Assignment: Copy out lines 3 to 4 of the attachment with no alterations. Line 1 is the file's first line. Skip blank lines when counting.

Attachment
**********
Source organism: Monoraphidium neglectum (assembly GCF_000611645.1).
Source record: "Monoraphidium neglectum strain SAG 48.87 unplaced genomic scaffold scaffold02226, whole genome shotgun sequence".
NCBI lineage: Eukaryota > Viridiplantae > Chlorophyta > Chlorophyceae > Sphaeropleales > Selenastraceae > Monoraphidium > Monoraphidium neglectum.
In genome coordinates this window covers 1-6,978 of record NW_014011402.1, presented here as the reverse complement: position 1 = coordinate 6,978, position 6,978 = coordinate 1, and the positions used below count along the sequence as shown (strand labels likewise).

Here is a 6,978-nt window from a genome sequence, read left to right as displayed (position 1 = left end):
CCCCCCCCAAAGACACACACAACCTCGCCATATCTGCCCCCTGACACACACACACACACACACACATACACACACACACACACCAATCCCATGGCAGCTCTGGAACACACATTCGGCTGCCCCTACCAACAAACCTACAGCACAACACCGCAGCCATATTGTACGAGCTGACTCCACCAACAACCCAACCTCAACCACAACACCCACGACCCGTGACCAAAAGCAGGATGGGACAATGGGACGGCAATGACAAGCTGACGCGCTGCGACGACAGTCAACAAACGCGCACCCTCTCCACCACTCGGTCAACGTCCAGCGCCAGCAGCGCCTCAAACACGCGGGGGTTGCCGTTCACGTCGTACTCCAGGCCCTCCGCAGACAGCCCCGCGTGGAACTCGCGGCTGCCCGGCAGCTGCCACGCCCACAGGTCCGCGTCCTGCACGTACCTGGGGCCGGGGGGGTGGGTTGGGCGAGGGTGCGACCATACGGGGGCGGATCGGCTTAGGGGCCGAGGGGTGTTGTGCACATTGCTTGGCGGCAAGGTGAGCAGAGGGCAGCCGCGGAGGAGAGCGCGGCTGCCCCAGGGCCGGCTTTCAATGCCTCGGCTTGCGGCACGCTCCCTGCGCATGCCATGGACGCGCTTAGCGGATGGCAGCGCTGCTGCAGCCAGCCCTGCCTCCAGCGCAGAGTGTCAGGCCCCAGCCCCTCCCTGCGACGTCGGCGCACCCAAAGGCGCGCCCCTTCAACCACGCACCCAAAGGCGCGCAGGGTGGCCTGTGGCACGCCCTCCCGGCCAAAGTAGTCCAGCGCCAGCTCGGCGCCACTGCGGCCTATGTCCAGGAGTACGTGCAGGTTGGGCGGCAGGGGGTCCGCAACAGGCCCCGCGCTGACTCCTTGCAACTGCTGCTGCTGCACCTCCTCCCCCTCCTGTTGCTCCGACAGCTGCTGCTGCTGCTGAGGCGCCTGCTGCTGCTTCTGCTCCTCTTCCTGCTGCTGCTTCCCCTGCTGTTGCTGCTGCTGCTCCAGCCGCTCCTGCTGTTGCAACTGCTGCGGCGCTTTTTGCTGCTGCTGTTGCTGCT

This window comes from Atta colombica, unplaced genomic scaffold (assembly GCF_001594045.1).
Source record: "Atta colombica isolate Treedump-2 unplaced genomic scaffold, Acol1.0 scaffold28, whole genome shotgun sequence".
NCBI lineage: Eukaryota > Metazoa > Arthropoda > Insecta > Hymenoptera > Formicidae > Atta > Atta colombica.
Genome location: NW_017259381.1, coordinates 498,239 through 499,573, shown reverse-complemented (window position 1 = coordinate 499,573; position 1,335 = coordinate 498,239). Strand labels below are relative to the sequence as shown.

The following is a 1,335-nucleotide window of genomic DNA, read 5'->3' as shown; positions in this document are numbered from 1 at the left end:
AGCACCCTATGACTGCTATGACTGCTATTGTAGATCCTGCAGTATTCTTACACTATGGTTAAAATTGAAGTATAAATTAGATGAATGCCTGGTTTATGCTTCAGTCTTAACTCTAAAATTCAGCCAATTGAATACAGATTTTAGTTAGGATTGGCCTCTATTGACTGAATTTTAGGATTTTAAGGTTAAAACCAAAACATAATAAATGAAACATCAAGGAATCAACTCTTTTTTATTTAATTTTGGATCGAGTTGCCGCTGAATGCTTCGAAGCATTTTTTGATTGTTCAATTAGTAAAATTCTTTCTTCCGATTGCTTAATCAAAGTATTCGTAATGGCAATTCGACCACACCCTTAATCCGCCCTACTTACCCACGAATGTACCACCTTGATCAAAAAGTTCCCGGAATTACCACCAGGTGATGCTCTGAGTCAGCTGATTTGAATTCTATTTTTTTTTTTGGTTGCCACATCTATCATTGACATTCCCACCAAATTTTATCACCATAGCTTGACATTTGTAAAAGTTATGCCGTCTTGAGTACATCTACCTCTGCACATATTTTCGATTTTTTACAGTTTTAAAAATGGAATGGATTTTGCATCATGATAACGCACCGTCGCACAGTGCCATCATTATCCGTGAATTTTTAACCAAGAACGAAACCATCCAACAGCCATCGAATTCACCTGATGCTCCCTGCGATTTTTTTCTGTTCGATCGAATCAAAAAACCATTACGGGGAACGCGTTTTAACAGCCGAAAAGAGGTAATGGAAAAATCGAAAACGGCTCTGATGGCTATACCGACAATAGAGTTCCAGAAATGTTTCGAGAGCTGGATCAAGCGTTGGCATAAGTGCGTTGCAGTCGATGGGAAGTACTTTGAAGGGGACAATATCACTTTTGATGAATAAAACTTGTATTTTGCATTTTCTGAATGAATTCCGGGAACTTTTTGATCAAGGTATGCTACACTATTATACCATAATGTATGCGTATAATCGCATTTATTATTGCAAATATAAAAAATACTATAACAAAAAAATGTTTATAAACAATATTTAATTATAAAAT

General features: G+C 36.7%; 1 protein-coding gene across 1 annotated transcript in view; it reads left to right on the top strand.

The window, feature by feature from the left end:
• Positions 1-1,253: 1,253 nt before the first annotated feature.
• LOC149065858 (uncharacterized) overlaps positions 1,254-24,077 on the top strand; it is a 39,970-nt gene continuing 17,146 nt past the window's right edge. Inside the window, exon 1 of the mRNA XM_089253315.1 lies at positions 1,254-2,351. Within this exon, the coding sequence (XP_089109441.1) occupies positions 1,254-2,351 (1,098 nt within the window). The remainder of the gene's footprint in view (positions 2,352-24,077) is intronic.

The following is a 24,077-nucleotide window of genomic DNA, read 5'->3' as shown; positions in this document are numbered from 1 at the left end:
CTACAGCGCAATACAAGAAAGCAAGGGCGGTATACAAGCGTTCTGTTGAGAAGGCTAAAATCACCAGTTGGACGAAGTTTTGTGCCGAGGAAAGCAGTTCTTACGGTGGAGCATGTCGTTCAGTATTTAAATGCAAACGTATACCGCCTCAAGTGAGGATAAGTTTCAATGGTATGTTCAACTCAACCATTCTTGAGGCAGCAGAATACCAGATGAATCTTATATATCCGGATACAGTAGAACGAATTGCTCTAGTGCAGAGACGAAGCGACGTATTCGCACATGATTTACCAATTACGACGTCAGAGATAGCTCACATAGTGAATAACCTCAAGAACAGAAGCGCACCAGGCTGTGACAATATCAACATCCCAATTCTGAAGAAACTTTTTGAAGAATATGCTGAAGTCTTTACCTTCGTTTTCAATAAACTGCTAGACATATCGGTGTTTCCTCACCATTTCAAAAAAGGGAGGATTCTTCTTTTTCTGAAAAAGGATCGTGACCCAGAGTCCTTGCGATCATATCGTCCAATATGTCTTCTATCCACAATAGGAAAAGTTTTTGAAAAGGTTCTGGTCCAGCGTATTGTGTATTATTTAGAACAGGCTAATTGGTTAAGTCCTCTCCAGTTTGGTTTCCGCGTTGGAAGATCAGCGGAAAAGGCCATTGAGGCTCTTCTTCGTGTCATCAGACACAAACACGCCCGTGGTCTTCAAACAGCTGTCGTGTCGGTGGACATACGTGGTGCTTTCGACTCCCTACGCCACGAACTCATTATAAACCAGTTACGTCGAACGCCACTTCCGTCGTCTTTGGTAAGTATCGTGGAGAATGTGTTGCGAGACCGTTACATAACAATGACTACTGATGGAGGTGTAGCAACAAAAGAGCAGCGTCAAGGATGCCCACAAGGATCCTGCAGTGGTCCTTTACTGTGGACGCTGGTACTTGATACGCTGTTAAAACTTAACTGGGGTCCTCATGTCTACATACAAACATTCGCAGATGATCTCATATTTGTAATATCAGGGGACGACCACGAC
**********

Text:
NCBI lineage: Eukaryota > Viridiplantae > Chlorophyta > Chlorophyceae > Sphaeropleales > Selenastraceae > Monoraphidium > Monoraphidium neglectum.
In genome coordinates this window covers 1-6,978 of record NW_014011402.1, presented here as the reverse complement: position 1 = coordinate 6,978, position 6,978 = coordinate 1, and the positions used below count along the sequence as shown (strand labels likewise).